Attrition in Child Sexual Assault Cases: Why Lord Chief Justice Hale Got It Wrong
Successful criminal prosecutions for sexual offences against children are more difficult to secure than for any other offence. Sexual assault defendants are less likely than other defendants to plead guilty, less likely to proceed to trial, and more likely to be acquitted. Nevertheless, four centuries after Lord Hale expressed the view that accusations of rape are easily made and hard to refute, the adage is still repeated as though it were established truth in contemporary court decisions and by 21st century lawyers. While there is widespread agreement in the research literature about the entrenched difficulties in child sexual assault cases, the underlying reasons for the low conviction rate are less well understood. It is argued that socio-legal, systemic and child-related factors may contribute to the high attrition rate in child sexual assault cases. The need for further research is discussed.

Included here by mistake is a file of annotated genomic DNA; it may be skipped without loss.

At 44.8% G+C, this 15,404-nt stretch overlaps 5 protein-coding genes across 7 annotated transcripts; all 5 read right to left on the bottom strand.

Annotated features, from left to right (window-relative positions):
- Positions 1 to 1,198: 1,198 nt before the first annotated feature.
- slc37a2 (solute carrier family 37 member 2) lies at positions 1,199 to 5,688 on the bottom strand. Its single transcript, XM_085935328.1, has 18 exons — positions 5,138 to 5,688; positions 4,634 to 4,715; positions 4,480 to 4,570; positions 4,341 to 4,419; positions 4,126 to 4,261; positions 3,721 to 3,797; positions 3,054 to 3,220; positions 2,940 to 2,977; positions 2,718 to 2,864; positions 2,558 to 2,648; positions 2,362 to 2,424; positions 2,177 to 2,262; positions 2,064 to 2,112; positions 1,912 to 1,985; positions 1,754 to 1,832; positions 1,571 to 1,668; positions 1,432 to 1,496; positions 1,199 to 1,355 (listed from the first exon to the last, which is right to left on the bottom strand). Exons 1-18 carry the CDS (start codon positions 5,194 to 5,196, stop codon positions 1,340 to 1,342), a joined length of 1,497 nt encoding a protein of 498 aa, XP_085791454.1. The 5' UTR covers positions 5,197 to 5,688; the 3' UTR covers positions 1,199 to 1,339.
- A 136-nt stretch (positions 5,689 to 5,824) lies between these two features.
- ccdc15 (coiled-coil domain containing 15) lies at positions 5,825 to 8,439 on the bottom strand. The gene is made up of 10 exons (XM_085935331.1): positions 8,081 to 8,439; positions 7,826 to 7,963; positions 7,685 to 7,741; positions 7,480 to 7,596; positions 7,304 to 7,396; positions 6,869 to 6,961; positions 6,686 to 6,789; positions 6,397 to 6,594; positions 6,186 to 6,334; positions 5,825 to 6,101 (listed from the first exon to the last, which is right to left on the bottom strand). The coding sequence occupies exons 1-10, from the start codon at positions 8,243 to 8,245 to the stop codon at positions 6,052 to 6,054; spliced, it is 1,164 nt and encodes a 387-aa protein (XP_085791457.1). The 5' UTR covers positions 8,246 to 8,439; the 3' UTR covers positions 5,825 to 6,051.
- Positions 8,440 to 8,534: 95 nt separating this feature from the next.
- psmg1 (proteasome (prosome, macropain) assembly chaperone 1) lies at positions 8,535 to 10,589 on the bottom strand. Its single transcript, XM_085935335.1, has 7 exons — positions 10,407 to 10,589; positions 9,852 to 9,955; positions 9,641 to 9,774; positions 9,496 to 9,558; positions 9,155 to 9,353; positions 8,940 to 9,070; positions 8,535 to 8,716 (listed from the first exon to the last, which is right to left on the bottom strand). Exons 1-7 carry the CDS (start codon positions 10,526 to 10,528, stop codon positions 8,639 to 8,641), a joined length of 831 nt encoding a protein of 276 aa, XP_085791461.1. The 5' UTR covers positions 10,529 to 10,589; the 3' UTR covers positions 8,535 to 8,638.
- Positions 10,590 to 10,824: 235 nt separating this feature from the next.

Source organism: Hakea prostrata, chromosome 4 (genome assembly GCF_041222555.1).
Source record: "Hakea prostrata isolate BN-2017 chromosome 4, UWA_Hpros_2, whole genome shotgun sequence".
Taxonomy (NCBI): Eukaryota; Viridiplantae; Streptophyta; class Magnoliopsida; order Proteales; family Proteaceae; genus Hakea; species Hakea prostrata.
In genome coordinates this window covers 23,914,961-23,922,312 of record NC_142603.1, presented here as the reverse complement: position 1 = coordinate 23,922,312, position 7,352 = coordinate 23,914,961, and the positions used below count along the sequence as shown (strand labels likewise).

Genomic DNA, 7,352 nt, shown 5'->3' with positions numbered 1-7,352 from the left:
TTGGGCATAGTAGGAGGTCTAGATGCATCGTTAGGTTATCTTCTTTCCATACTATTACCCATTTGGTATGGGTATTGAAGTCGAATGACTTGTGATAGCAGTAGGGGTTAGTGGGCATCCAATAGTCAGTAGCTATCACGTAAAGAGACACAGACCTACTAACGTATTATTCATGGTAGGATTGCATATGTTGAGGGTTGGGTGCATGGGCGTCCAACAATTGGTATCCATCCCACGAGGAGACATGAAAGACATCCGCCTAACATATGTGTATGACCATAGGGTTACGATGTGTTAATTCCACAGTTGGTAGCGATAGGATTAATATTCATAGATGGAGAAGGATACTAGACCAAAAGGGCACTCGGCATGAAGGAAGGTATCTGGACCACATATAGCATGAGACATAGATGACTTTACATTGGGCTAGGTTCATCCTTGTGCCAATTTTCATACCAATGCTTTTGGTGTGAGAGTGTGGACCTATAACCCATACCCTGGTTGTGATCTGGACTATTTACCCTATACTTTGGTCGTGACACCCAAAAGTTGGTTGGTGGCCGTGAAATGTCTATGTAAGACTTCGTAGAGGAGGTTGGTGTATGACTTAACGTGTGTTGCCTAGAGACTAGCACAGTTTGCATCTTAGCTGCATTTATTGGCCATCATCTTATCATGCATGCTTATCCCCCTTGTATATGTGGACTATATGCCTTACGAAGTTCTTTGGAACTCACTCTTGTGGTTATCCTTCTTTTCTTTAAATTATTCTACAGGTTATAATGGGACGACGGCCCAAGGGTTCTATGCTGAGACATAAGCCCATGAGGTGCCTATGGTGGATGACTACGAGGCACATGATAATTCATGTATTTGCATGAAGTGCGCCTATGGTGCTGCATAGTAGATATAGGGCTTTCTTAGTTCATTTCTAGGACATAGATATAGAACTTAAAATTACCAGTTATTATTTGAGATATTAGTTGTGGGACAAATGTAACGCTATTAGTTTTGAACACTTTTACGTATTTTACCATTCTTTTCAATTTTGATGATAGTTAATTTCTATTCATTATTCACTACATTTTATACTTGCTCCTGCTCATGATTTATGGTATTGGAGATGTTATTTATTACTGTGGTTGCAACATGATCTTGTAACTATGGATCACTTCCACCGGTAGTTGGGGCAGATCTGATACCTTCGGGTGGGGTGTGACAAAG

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|Item Type:||Journal Article|
|Subjects:||Australian and New Zealand Standard Research Classification > LAW AND LEGAL STUDIES (180000) > LAW (180100) > Criminal Law and Procedure (180110)|
|Divisions:||Current > Research Centres > Centre for Social Change Research
Current > QUT Faculties and Divisions > Faculty of Law
|Copyright Owner:||Copyright 2006 Thomson Legal & Regulatory|
|Copyright Statement:||Reproduced in accordance with the copyright policy of the publisher.|
|Deposited On:||08 May 2007|
|Last Modified:||29 Feb 2012 13:23|
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